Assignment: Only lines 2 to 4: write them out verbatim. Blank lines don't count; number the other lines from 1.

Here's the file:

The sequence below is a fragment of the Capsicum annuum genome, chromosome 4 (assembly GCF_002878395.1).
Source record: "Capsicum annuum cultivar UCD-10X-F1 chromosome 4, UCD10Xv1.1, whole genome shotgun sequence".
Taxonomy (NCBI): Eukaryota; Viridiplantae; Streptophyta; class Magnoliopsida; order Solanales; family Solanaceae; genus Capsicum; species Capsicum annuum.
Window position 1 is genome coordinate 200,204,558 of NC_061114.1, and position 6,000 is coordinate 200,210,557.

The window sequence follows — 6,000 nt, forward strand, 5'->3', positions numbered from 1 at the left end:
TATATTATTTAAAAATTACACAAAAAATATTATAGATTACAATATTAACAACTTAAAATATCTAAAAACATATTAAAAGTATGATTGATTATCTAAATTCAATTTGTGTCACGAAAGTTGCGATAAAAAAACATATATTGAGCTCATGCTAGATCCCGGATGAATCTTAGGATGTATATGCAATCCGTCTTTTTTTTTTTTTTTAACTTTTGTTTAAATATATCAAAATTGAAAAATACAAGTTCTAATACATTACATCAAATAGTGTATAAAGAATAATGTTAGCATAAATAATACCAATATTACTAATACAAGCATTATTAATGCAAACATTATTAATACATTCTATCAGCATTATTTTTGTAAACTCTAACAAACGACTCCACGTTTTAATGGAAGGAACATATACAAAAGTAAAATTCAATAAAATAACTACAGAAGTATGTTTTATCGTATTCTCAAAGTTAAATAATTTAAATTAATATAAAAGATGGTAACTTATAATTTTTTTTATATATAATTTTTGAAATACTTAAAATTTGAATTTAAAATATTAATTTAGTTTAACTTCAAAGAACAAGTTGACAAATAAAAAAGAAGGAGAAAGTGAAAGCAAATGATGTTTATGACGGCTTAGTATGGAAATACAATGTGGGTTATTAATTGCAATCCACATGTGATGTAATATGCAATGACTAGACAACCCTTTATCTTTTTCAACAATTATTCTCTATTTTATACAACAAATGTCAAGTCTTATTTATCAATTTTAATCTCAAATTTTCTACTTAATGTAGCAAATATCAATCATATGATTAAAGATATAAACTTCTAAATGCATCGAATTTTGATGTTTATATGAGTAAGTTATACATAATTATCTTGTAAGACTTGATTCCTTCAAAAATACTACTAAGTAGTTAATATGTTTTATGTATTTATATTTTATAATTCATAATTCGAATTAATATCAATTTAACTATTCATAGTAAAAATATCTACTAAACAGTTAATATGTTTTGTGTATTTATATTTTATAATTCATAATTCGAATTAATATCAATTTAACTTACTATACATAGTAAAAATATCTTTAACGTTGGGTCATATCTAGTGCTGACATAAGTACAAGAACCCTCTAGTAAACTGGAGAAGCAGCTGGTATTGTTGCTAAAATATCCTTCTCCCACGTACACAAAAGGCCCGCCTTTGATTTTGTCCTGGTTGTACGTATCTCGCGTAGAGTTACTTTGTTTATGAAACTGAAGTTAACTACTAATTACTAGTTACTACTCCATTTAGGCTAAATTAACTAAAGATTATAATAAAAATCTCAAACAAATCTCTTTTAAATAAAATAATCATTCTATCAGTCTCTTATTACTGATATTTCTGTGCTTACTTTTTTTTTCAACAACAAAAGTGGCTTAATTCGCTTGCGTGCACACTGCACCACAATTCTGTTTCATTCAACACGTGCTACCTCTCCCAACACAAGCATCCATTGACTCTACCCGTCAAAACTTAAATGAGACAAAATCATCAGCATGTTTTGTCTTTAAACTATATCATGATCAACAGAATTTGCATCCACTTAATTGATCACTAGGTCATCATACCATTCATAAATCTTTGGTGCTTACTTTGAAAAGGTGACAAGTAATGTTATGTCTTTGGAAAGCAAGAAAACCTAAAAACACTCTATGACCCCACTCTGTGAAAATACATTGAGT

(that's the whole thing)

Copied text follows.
Source record: "Capsicum annuum cultivar UCD-10X-F1 chromosome 4, UCD10Xv1.1, whole genome shotgun sequence".
Taxonomy (NCBI): Eukaryota; Viridiplantae; Streptophyta; class Magnoliopsida; order Solanales; family Solanaceae; genus Capsicum; species Capsicum annuum.
Window position 1 is genome coordinate 200,204,558 of NC_061114.1, and position 6,000 is coordinate 200,210,557.